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Special Edition: Bone & Joint Health

Quality, efficacy help collagen ingredients gain traction in joint health market

By Hank Schultz

19-Jun-2014
Last updated the 19-Jun-2014 at 14:54 GMT

Efficacy, quality and smaller dosage sizes are helping suppliers of collagen ingredients gain traction in the joint health marketplace. But suppliers agree that their ingredients occupy the thin edge of the wedge, and that commodity glucosamine and chondroitin supplements still predominate.

Habits are hard to break, and consumers have a long history with glucosamine and chondroitin in joint health supplements.  Even though the data backing these ingredients perhaps tells a less convincing story, like an incumbent running for office, these ingredients can rely on their history with consumers and product developers.

Skin health confusion

Until fairly recently, consumers have associated collagen mostly with skin health.  Even though collagen is an ubiquitous structural protein in the body, consumers are mostly aware of its benefits in maintaining skin elasticity. 

But new functional collagen ingredients have come to the fore, buoyed by science done over the last decade.  Now it’s a matter of educating consumers on these ingredients' benefits.

“I still think we are in an educational phase.  We’re educating consumers, manufacturers.  There is still a high level of consumer acceptance of glucosamine and chondroitin,” said Lara Niemann, marketing director for North America for Gelita, which supplies Fortigel, a collagen peptide ingredient for joint health among its many collagen ingredients.

“It intuitively makes sense to supplement your body with collagen. Most of your body is in fact collagen and you body accepts that supplemental collagen. But we have a ways to go to communicate that to consumers,” Niemann told NutraIngredients-USA.

Clean supply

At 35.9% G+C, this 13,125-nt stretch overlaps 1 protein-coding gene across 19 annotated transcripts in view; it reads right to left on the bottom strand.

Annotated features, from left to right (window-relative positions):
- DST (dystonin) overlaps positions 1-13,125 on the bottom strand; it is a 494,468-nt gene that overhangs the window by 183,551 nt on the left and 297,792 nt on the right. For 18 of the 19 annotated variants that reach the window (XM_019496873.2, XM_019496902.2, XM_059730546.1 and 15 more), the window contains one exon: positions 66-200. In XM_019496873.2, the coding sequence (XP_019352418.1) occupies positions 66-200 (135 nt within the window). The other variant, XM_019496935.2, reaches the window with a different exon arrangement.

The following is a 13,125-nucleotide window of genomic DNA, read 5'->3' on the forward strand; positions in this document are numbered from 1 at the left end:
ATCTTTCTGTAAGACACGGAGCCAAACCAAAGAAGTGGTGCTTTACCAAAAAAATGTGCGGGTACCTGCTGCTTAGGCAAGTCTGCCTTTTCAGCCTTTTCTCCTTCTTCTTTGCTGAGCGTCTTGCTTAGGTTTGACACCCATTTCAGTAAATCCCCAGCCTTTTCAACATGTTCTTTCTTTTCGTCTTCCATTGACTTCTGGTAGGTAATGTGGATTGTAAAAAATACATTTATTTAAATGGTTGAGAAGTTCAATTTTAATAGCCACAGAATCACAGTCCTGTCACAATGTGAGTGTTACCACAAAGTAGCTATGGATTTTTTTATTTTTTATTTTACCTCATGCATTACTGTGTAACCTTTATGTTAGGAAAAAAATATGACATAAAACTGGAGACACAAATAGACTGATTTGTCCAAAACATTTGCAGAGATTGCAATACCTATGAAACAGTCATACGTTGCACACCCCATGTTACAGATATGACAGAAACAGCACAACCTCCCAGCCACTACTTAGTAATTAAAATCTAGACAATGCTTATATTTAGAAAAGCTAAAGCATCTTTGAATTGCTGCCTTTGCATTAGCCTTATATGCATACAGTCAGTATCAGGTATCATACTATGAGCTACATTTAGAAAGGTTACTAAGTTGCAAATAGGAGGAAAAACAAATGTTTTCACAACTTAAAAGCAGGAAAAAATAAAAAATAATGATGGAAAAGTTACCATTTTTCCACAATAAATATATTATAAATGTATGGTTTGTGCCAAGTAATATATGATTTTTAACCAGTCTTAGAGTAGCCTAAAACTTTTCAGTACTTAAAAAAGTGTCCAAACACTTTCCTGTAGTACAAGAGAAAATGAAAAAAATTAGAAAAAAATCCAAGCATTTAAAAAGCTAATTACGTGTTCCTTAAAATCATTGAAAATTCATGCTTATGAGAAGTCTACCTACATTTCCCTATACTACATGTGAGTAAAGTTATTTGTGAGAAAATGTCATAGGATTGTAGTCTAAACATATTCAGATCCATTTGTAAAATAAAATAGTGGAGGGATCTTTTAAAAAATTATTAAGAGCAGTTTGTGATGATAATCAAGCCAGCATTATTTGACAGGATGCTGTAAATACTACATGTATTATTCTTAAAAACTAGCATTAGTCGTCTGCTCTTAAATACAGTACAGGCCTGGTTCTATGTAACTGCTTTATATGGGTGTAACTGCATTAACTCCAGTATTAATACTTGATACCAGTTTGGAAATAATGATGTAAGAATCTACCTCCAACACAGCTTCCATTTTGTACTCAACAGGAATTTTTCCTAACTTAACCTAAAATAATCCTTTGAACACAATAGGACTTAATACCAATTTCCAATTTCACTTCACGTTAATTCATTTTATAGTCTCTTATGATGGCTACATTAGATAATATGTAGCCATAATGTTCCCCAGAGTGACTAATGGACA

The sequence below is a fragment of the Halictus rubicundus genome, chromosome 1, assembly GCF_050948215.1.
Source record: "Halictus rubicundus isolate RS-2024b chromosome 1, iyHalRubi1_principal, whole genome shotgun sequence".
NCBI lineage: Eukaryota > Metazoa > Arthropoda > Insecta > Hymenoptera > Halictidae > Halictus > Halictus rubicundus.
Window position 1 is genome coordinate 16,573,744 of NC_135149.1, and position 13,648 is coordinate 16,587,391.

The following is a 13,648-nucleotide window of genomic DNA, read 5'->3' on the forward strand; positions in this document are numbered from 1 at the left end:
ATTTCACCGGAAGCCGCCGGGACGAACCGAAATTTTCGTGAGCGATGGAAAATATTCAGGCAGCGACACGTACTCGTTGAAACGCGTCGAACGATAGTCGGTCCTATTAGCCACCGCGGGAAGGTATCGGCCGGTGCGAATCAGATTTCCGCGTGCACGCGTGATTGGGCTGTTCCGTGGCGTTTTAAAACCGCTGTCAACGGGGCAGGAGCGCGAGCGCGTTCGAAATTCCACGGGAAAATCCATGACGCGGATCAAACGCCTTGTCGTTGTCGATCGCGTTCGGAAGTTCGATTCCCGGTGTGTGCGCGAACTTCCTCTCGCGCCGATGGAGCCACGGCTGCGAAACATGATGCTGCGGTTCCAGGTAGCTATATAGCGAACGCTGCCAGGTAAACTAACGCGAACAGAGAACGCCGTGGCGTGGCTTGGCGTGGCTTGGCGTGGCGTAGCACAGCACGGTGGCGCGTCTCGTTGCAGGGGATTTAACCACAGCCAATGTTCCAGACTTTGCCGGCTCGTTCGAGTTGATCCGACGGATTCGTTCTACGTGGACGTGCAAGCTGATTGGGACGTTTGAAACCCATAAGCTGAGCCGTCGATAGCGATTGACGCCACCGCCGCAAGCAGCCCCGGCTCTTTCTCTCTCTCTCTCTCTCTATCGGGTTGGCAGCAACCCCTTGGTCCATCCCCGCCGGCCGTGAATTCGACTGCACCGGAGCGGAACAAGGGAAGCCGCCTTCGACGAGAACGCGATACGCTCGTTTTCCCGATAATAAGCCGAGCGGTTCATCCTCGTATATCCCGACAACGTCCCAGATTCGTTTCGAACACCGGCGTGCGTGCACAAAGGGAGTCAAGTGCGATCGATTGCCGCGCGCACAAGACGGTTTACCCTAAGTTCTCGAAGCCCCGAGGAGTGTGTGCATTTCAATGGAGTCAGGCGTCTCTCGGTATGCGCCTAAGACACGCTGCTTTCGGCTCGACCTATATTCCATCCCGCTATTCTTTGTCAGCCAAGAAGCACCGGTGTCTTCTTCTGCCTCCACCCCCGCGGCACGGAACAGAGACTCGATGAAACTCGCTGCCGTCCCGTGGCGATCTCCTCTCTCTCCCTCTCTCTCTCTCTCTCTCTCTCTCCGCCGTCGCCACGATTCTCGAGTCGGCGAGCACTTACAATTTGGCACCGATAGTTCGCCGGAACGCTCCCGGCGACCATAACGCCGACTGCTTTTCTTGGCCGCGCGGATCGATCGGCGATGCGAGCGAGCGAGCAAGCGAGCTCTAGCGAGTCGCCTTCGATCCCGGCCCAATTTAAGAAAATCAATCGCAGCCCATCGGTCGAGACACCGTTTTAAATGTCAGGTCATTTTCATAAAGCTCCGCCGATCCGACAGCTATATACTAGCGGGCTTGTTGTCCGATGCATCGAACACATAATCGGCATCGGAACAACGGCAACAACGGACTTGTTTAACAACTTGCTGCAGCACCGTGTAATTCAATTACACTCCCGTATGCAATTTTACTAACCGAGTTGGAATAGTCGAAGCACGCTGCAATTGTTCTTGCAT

Niemann said having a clean ingredient is an important part of the story.  Gelita sources its raw materials from bovine and porcine sources that are raised and slaughtered in Germany.

“As a customer of Gelita, our traceability records are open and available to you,” she said.

And Niemann said Gelita has ample evidence of the ingredient’s mode of action and efficaciousness. In the case of Fortigel, the ingredient is a suite of peptides, with the collagen molecules snipped up via an enzymatic process into a distribution of distinct fragments.

“We have some pre-clinical work that elucidates the method of action. We know that Fortigel is absorbed and crosses into the plasma, and we have data that is accumulates in the joint cartilage. We have data showing that it supports the strength and elasticity of joint cartilage,” Niemann said.

“We believe that with collagen peptides in general and Fortigel in particular we are targeting the root cause of joint pain,” she said.

Disappointing glucosamine?

Officials at BioCell Technology, which supplies its own hydrolyzed collagen ingredient called Biocell Collagen II, agreed that collagen’s efficacy and clean ingredient profile are helping it gain new customers.

“I have heard that glucosamine sales have flattened. I think they are now down in the single digits whereas collagen sales are in double digits for growth,” said BioCell’s president Suhail Ishaq.  “If you look at the data, the studies on glucosamine’s efficacy have been disappointing.”